Analysing Parliamentary Debate with Computer Assistance

Authors

  • Judith Bara,

    Corresponding author
    1. University of London and University of Essex
    Search for more papers by this author
    • Judith Bara is a member of the Department of Politics at Queen Mary, University of London and a Senior Research Fellow in Government at the University of Essex. A Principal Investigator with the Comparative Manifestos Project, her main research interests are the changing nature of party policy and ideology, the interface between party and citizen public policy priorities and how far governments honour their election pledges. Among her recent publications are the joint-authored (with Hans Dieter Klingemann, Andrea Volkens, Ian Budge and Michael McDonald) Mapping Policy Preferences II: Estimates for Parties, Elections and Governments in Eastern Europe, European Union and OECD 1990-2003 (Oxford University Press, 2006) and the jointly edited (with Albert Weale) Democratic Politics and Party Competition (Routledge,2006).

  • Albert Weale,

    Corresponding author
    1. University of London and University of Essex
    Search for more papers by this author
    • Albert Weale has been Professor of Government and co-editor of the British Journal of Political Science at the University of Essex since 1992. Before his appointment at Essex, he was Professor of Politics at the University of East Anglia (1985-92), and before that Lecturer in Politics (1976-85)and Assistant Director of the Institute for Research in the Social Sciences (1982-85) at the University of York. His principal publications are in the fields of political theory and public policy and include Equality and Social Policy (Routledge and Kegan Paul, 1978), Political Theory and Social Policy (Macmillan 1983), The New Politics of Pollution (Manchester University Press, 1992), with others, The Theory of Choice (Blackwell 1992), Democracy (Macmillan 1999 and 2007), with others, Environmental Governance in Europe (Oxford University Press 2000), and Democratic Citizenship and the European Union (Manchester University Press 2005), as well as articles in journals.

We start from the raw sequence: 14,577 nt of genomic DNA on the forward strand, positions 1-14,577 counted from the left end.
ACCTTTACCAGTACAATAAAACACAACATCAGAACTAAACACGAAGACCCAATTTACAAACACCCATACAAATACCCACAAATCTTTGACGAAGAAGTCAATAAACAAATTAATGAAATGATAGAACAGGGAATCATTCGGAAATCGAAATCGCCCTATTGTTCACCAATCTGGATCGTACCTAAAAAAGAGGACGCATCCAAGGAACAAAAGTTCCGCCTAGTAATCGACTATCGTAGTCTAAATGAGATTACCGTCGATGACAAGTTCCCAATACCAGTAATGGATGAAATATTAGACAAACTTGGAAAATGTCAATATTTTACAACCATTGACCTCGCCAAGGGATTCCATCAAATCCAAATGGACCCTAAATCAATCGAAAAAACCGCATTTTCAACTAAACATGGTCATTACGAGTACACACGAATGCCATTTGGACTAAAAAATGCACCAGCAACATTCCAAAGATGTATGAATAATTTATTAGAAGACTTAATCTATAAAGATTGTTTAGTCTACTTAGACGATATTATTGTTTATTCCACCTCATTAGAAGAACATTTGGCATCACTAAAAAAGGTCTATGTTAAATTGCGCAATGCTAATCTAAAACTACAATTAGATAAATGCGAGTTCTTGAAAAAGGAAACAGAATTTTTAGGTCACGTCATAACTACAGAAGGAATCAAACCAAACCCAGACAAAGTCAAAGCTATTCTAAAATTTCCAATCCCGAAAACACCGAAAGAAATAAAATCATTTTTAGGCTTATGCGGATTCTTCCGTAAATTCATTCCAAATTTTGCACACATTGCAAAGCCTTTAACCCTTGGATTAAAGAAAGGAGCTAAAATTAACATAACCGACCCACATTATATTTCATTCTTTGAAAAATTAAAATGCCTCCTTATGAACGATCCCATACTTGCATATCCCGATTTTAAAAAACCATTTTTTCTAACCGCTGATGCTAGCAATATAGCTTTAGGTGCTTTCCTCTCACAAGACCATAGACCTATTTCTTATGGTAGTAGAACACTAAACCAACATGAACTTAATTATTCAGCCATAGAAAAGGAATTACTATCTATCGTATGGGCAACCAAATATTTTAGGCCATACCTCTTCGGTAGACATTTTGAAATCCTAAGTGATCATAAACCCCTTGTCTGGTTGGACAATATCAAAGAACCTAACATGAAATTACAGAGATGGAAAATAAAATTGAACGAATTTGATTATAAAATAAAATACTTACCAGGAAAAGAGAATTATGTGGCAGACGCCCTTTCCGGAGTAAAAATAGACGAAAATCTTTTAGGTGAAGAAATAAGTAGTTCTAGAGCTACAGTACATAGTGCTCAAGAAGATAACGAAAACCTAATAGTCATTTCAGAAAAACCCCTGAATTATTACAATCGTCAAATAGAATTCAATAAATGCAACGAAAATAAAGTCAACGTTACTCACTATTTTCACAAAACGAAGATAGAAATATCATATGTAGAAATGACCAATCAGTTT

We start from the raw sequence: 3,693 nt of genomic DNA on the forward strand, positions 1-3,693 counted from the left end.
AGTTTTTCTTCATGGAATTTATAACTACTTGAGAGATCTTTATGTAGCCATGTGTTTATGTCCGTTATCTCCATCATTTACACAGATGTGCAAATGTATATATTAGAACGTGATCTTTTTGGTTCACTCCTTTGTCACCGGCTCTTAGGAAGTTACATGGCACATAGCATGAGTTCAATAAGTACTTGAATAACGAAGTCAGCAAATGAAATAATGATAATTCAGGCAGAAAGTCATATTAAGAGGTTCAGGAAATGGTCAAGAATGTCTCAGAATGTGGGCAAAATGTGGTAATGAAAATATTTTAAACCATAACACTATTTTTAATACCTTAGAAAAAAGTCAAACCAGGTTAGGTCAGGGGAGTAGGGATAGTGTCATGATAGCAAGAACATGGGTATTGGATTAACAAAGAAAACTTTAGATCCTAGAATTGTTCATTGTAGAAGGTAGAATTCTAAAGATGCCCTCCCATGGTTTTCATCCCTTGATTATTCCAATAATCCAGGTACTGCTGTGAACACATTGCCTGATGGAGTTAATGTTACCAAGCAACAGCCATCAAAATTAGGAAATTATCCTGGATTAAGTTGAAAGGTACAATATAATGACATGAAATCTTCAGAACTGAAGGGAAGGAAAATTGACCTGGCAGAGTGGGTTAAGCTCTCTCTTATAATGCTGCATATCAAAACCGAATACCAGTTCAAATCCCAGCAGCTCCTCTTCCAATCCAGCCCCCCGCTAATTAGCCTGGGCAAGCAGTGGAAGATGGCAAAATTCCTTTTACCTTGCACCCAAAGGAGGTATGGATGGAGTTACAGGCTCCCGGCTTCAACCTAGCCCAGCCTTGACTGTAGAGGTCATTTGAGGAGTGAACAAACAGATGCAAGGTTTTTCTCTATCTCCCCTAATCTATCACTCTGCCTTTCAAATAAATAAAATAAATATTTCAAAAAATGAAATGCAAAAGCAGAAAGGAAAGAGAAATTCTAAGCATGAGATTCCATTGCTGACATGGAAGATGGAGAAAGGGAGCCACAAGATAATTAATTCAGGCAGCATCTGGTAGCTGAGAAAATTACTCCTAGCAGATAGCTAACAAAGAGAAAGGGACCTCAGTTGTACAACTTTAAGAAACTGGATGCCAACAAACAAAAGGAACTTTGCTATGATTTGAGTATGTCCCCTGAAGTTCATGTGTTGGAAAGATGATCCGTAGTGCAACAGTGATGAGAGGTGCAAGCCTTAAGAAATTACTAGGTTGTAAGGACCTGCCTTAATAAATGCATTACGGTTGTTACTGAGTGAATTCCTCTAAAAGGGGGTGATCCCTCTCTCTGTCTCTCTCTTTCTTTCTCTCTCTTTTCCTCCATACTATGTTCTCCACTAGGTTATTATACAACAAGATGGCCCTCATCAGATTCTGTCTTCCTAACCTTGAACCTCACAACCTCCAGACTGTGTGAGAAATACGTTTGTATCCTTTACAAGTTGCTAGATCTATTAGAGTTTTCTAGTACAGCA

• Aude Bicquelet

    Corresponding author
    1. University of London and University of Essex
    Search for more papers by this author
    • Aude Bicquelet is a Ph.D. Candidate of the Department of Government at Essex University and is also a Graduate Teaching Assistant. Her main research interests include democratic theory, comparative politics and computer-based methods in textual analysis.


Department of Politics, Queen Mary, University of London, Mile End Road, London E1 4NS, UK. Phone: +44 (0) 2078 825 069; Fax: +44 (0) 2078 827 855; Email: j.l.bara@.mul.ac.uk

Department of Government, University of Essex, Colchester, CO4 5RN, UK. Phone: +44 (0) 1206 872 127; Fax: +44 (0) 1206 873 234; Email: weala@essex.ac.uk

Department of Government, University of Essex, Wivenhoe Park, Colchester, CO4 3SQ, UK. Phone: +44 (0) 1206 874 587; Fax: +44 (0) 1206 873 234; Email: abic.u@essex.ac.uk

Abstract

The analysis of parliamentary debates is at the confluence of a number of developments in political science. What light can automated and semi-automated techniques throw on such analysis? In this paper we compare two such approaches, one semi-automated (Hamlet) and the other fully automated (Alceste). We use both approaches to identify the prominent themes in debate and to assess how far speakers who favour different positions adopt a distinct pattern of discourse. We seek to assess how far the two approaches yield convergent or divergent analyses. Selecting a second reading debate from the UK House of Commons on a private member's bill on abortion in July 1966, we are able to show similarities of analysis despite the detailed differences between the two approaches. In particular, the analysis in Hamlet al.lows identification of the extent to which individual speakers employ one type of vocabulary rather than another. Alceste is able to provide a statistical basis for the different classes of vocabulary that occur in the debate. However, the two programs rest upon quite different assumptions about the relationship between syntax and meaning, with implications for the practice of political science.

Ancillary